2) We are a combination of an immaterial soul (which makes up our “true” self) and a material body.
Keefner instead argues for a third option:
3) While we are made entirely of physical substances, and while we are influenced in our decisions by external and factors and tendencies beyond our control, we can still deliberate and make free decisions that matter. Even if there are murky antecedent factors that make it more likely we’ll decide one way or another, these do not absolutely determine what we as an integrated self (mind being part of body) will decide.
The kicker that led me to conclude that we don’t enjoy free will was the finding that lab subjects are unaware of their decisions for 300 or more milliseconds prior to the time that brain scans show the subjects actually make their decisions. Keefner objects that these decisions are trivial–for example, choosing between left and right in a sort of video game. This amounts to nothing more than telling your brain to function as a sort of random number generator, something for which true deliberation is not required, unlike deciding where to go to college, for example.
But it’s not the end choice (e.g., whether to attend Harvard vs. Yale) that matters for Keefner; it’s the decision to to explore or not explore the options in front of us, to look at all the angles, to apply weights and rankings to our choices, that matters. Things happen in the world that lie beyond our control; we’re born here and not there; we have this personality rather than that personality; we have this taste but not that taste. However, I can greet the things that happen to me or the choices that that confront me in any of the four following ways: “I can explore the world, I can react to the world, I can try to evade some fact in the world or I can relax and in a sense become one with the world (as in going to sleep, meditating or lying on the beach)” (Keefner 2012, loc 290). In other words, I choose the extent to which I’m going to pursue the truth about any matter, and I choose to what lengths I will go to weigh the end results of different courses of possible action I might take. I could choose to choose merely on the basis of my immediate instincts whom I should marry, which car I should buy, where I should go to college, or whether global warming is truly a man-made threat. Or I could choose to make an exhaustive inventory of all the ramifications of opting for one path or another before making my choices. Or I could operate anywhere in between those two extremes. The choice is mine, even if factors beyond my control end up influencing my final decision, whether in part or in whole.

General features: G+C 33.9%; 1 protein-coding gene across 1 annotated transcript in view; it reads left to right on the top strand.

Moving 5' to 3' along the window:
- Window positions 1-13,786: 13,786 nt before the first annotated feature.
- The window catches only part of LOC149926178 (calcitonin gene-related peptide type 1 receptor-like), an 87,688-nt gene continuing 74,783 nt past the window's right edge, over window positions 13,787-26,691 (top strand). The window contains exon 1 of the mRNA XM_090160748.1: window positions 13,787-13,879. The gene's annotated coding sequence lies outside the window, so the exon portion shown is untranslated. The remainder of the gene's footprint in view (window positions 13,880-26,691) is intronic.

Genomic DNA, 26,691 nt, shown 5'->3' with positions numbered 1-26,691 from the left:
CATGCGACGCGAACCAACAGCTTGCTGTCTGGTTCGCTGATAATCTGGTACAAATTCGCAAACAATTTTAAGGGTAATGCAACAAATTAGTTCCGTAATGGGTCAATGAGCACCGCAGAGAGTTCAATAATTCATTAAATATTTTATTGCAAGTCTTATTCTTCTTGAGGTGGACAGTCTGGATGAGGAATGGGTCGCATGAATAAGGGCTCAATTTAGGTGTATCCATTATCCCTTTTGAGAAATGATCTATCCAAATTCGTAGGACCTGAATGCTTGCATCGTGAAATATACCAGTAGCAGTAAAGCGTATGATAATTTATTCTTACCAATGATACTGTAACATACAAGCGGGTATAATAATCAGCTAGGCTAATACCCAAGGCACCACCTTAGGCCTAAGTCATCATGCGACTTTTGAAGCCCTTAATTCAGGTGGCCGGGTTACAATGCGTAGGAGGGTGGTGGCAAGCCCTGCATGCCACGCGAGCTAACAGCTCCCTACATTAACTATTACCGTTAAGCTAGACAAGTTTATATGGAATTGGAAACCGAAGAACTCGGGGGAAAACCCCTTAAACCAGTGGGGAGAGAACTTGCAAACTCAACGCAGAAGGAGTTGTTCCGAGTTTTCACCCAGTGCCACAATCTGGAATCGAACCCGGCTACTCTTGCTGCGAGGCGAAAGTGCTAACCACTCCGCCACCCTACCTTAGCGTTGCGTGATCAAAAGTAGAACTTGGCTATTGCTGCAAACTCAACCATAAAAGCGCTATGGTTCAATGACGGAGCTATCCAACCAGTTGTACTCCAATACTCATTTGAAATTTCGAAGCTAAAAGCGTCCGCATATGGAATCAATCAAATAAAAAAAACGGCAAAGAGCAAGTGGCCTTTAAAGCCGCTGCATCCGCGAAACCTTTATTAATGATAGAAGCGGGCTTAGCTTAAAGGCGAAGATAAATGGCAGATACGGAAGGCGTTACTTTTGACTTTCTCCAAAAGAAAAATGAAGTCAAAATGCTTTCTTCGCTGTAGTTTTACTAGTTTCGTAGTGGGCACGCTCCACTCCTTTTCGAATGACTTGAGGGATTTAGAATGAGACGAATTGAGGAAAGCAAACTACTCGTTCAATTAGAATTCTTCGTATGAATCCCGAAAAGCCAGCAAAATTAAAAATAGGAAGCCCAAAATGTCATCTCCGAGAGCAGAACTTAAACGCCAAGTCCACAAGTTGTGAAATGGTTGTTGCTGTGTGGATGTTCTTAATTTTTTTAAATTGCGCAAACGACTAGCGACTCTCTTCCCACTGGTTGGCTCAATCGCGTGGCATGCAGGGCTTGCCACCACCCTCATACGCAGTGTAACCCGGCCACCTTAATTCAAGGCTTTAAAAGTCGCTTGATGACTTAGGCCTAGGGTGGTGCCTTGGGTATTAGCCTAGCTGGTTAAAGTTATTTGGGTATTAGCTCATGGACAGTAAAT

Disappointingly, Keefner does not offer much meat to those of us curious to know how our ability to “choose to choose” arises from a purely physical brain obeying all the laws of nature. He does briefly mention that emergent properties (e.g., consciousness) can be expected to arise from lower-level systems (e.g., atoms) in ways that cannot be tied to the behavior of the lower systems themselves. A classic example of an emergent property is the wetness that arises from the combination of non-wet hydrogen and oxygen gas molecules when they form H2O (water). Perhaps Keefner is right; perhaps our brains give rise to free will in ways we can’t currently explain as a product of neuronal interactions. Perhaps, as Shakespeare’s Hamlet reminded his friend, “There are more things in heaven and earth, Horatio, Than are dreamt of in your philosophy.”
Perhaps Keefner is wrong and Harris is right, and perhaps we’ll never know either way. Until free will can be definitively ruled out, however, I’ll live as if I have genuine choices to make. If science can rule out free will, I will resolve myself to accept that, as I had already done before. In the meantime, to the extent that it helps me be more conscientious about my decisions, and to the extent that I (along with most of my fellow travelers on this planet) feel within me that I have a free decision to make, I will embrace my ability to choose. At the same time, though, I wish never to lose sight of the extent to which others’ actions are influenced by their genes and environment, retaining a sense of compassion for those who lose their way in this world. It’s a balancing act that I’m sure I’ll never master, but I will choose to make a conscious effort to that end.